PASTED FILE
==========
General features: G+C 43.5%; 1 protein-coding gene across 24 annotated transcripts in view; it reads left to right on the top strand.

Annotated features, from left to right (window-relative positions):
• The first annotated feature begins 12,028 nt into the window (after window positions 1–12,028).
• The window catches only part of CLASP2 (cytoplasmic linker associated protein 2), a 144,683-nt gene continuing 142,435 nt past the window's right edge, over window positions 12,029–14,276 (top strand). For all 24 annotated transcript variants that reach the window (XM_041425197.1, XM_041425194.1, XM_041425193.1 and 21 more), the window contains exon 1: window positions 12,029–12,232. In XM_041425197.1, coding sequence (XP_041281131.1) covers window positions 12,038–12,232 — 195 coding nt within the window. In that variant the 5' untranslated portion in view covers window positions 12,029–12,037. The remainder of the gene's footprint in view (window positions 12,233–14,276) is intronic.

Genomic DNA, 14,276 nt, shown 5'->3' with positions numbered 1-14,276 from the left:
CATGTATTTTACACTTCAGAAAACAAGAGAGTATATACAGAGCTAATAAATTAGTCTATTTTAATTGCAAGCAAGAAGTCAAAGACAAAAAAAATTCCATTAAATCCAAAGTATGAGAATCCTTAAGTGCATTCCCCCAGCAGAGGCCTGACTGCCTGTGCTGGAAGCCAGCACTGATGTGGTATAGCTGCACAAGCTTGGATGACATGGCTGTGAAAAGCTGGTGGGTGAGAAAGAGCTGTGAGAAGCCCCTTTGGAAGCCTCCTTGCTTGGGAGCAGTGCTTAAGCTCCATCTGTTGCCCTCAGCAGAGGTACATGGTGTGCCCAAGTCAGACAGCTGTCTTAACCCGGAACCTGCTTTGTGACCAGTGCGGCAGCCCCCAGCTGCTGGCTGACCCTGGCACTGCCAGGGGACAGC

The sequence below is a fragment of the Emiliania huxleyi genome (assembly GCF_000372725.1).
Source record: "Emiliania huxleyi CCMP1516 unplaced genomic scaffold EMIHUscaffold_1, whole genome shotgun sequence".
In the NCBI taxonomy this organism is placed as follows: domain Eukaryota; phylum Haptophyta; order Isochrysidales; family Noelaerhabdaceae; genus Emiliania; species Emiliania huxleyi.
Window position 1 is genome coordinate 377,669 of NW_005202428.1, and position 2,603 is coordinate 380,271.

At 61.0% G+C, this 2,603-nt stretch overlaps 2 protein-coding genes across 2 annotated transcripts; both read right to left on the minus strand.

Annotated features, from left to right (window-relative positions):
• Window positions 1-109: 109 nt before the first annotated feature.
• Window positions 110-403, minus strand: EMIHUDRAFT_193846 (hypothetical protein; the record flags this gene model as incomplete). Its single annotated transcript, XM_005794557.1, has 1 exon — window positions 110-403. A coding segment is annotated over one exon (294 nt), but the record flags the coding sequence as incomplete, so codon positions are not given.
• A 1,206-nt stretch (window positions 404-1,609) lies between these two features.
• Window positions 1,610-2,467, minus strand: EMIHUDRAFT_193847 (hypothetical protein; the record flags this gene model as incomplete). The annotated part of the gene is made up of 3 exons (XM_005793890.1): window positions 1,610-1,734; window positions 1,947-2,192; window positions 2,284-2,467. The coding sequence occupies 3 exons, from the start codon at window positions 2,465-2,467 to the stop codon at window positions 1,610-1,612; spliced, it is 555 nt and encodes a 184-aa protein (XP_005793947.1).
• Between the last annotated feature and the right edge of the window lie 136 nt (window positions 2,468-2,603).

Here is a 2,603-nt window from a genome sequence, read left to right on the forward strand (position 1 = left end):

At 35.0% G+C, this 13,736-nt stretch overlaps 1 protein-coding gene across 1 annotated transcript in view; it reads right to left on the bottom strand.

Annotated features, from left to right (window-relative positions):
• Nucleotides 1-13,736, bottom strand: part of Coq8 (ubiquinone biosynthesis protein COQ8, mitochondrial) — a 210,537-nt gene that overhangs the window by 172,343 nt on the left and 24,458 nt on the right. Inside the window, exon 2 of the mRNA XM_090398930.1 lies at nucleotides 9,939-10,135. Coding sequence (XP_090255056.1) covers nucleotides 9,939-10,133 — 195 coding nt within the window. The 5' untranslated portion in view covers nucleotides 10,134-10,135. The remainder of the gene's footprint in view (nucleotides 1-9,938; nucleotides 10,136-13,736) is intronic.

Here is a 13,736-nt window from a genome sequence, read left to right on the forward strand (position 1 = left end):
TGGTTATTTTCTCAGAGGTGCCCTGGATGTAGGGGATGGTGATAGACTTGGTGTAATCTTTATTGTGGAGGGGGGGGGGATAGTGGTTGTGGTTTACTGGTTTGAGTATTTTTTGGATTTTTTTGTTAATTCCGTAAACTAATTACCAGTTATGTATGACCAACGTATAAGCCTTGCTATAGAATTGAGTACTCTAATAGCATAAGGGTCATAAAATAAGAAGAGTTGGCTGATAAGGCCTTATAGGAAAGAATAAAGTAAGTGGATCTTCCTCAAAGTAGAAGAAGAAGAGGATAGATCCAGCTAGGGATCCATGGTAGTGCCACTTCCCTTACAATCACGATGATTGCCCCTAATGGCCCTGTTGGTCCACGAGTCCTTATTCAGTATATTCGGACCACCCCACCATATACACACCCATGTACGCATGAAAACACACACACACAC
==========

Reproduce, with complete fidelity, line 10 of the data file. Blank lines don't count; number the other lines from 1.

Window position 1 is genome coordinate 377,669 of NW_005202428.1, and position 2,603 is coordinate 380,271.